The risk of dementia, of which Alzheimer’s is the leading cause, doubles every five years after 65...Contrary to what the baby boom generation prefers to believe, there is almost no scientifically reliable evidence that “living right” — whether that means exercising, eating a nutritious diet or continuing to work hard — significantly delays or prevents Alzheimer’s. This was the undeniable and undefiable conclusion in April of a major scientific review sponsored by the National Institutes of Health...Good health habits and strenuous intellectual effort are beneficial in themselves, but they will not protect us from a silent, genetically influenced disaster that might already be unfolding in our brains. I do not have the slightest interest in those new brain scans or spinal fluid tests that can identify early-stage Alzheimer’s. What is the point of knowing that you’re doomed if there is no effective treatment or cure? As for imminent medical miracles, the most realistic hope is that any breakthrough will benefit the children or grandchildren of my generation, not me.
Jacoby on her own situation:
I would rather share the fate of my maternal forebears — old old age with an intact mind in a ravaged body — than the fate of my other grandmother. But the cosmos is indifferent to my preferences, and it is chilling to think about becoming helpless in a society that affords only the most minimal support for those who can no longer care for themselves. So I must plan, as best I can, for the unthinkable.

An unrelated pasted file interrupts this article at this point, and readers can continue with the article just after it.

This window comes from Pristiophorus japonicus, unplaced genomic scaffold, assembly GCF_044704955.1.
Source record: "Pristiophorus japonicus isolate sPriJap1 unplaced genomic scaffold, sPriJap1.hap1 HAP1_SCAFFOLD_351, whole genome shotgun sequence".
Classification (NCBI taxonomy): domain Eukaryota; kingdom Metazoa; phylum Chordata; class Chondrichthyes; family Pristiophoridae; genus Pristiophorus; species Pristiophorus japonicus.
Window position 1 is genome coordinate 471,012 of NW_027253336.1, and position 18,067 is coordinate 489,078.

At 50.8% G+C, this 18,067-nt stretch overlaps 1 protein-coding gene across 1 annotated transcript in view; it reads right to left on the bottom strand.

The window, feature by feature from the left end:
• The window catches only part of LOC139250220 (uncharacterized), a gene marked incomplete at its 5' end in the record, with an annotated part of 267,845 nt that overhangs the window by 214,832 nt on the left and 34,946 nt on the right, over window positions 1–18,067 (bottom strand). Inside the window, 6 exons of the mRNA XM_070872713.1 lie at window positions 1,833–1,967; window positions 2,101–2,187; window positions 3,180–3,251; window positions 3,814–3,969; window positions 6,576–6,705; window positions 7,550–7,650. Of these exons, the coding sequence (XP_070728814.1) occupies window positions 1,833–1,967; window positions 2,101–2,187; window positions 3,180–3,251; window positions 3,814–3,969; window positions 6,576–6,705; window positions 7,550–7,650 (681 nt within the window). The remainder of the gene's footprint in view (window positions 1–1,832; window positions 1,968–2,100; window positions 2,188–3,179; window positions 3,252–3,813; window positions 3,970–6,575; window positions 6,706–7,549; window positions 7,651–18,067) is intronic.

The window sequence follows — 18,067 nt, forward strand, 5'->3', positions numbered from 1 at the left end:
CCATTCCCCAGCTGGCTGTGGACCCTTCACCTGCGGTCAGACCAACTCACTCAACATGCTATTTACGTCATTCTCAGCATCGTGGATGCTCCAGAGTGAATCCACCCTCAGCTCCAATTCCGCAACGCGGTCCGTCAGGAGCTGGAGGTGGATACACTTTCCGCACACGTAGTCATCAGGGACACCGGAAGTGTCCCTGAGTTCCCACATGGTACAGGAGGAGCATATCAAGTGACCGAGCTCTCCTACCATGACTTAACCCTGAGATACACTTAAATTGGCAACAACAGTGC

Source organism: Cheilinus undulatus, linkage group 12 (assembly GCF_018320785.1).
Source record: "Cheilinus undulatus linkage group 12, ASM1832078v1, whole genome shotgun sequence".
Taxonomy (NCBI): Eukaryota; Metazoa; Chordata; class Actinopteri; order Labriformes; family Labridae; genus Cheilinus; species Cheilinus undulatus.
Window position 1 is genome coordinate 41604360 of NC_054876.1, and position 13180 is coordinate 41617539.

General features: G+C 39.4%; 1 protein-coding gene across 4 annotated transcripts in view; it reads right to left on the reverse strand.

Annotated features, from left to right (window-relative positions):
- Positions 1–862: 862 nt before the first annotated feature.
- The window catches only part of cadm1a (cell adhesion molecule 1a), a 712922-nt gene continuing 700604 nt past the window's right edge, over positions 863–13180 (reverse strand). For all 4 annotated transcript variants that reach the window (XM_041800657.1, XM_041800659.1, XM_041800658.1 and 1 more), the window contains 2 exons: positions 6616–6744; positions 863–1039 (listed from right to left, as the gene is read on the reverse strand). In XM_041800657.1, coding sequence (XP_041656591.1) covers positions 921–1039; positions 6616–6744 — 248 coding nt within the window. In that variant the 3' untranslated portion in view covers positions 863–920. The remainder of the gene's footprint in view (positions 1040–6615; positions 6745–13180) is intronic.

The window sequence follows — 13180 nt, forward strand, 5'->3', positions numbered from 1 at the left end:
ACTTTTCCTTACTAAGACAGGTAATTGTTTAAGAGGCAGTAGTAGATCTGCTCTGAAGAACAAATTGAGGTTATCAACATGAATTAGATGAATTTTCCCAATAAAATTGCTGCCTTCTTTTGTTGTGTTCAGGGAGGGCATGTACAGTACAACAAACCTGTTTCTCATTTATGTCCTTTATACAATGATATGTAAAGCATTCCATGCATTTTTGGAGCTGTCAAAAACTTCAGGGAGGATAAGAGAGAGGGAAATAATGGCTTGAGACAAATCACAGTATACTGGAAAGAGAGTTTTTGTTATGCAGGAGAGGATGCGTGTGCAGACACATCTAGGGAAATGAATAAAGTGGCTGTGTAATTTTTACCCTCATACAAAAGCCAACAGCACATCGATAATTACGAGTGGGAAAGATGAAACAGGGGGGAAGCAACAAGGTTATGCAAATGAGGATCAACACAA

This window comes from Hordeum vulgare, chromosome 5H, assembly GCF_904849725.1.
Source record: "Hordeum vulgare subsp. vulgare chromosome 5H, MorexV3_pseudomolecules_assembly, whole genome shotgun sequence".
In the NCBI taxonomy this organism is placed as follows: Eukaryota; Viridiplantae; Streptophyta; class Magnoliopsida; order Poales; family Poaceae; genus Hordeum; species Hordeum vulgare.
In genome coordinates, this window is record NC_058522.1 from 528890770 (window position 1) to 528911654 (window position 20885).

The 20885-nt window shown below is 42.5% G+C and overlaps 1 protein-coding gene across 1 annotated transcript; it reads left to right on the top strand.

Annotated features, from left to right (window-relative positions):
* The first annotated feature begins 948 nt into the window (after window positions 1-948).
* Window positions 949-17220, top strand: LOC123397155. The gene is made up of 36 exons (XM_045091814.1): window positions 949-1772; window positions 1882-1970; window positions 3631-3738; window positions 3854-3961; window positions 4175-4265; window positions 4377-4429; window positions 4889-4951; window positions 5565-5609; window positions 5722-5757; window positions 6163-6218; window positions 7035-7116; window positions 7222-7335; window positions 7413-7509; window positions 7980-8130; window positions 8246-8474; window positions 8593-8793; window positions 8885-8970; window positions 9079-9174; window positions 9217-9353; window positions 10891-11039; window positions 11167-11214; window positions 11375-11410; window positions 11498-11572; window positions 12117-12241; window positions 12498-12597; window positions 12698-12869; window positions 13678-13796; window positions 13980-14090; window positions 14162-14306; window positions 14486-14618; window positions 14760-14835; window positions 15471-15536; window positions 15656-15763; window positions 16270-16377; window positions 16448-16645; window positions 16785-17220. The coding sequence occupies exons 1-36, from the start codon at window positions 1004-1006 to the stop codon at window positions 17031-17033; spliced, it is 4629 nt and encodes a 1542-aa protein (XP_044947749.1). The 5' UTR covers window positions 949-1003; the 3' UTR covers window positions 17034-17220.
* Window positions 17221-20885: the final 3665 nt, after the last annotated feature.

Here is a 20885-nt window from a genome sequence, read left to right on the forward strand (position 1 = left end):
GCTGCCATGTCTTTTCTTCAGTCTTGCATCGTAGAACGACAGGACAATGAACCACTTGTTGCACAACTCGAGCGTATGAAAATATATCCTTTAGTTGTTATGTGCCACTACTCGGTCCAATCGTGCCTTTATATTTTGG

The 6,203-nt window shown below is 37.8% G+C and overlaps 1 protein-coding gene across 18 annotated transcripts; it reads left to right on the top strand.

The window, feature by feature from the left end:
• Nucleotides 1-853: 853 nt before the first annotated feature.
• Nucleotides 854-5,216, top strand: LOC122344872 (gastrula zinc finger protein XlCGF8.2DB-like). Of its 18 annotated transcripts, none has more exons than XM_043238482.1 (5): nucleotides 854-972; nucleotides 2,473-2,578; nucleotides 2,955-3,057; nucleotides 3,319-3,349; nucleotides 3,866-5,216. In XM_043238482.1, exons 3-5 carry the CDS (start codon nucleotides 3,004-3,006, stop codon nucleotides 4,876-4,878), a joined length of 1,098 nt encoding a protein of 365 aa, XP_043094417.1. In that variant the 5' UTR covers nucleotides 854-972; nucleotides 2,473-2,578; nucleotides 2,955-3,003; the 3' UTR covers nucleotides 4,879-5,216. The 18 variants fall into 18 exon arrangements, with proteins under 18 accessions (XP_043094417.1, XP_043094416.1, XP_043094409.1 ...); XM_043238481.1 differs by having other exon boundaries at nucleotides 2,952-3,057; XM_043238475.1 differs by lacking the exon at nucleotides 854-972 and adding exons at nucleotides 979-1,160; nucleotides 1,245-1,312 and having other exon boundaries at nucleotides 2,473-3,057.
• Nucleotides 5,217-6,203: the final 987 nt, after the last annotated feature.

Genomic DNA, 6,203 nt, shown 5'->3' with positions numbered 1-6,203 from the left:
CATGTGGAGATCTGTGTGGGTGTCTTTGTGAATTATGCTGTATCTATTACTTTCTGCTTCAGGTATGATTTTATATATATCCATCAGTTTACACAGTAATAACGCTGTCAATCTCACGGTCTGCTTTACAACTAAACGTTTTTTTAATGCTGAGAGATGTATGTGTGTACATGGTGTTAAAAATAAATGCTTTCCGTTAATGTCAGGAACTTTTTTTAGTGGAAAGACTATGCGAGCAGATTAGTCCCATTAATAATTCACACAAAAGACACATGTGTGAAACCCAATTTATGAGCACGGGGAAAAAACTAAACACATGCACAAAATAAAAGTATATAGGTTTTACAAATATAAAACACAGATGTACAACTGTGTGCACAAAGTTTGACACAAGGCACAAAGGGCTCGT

..I must find someone I trust to make medical decisions for me if I cannot make them myself. This is a difficult emotional task, and it does not surprise me, for all of the public debate about end-of-life care in recent years, that only 30 percent of Americans have living wills. Even fewer have actually appointed a legal representative, known as a health care proxy, to make life-and-death decisions...I can see that the “90 is the new 50” crowd might object to my thinking more about worst-case scenarios than best-case ones. But if the best-case scenario emerges and I become one of those exceptional “ageless” old people so lauded by the media, I won’t have a problem. I can also take it if fate hands me a passionate late-in-life love affair, a financial bonanza or the energy to write more books in the next 25 years than I have in the past 25.

Thursday, January 20, 2011

Distortions of mind perception in psychopathology

A really interesting perspective comes from Daniel Wegner and co-workers in the Psychology Dept. at Harvard. (Wegner's book, "The Illusion of Conscious Will" is in my cannon of must-read books on self and consciousness). From their introduction:

Originally thought to proceed along a single dimension, mind perception has been revealed in a factor-analytic study to occur along independent dimensions of experience (e.g., the capacity for pleasure, fear, hunger) and agency (e.g., the capacity for self-control, planning, memory. Adult humans are typically seen as capable of both experience and agency, whereas children and animals are seen as capable of mainly experience. Gods and robots are seen as capable of mainly agency, and the dead are seen as capable of neither.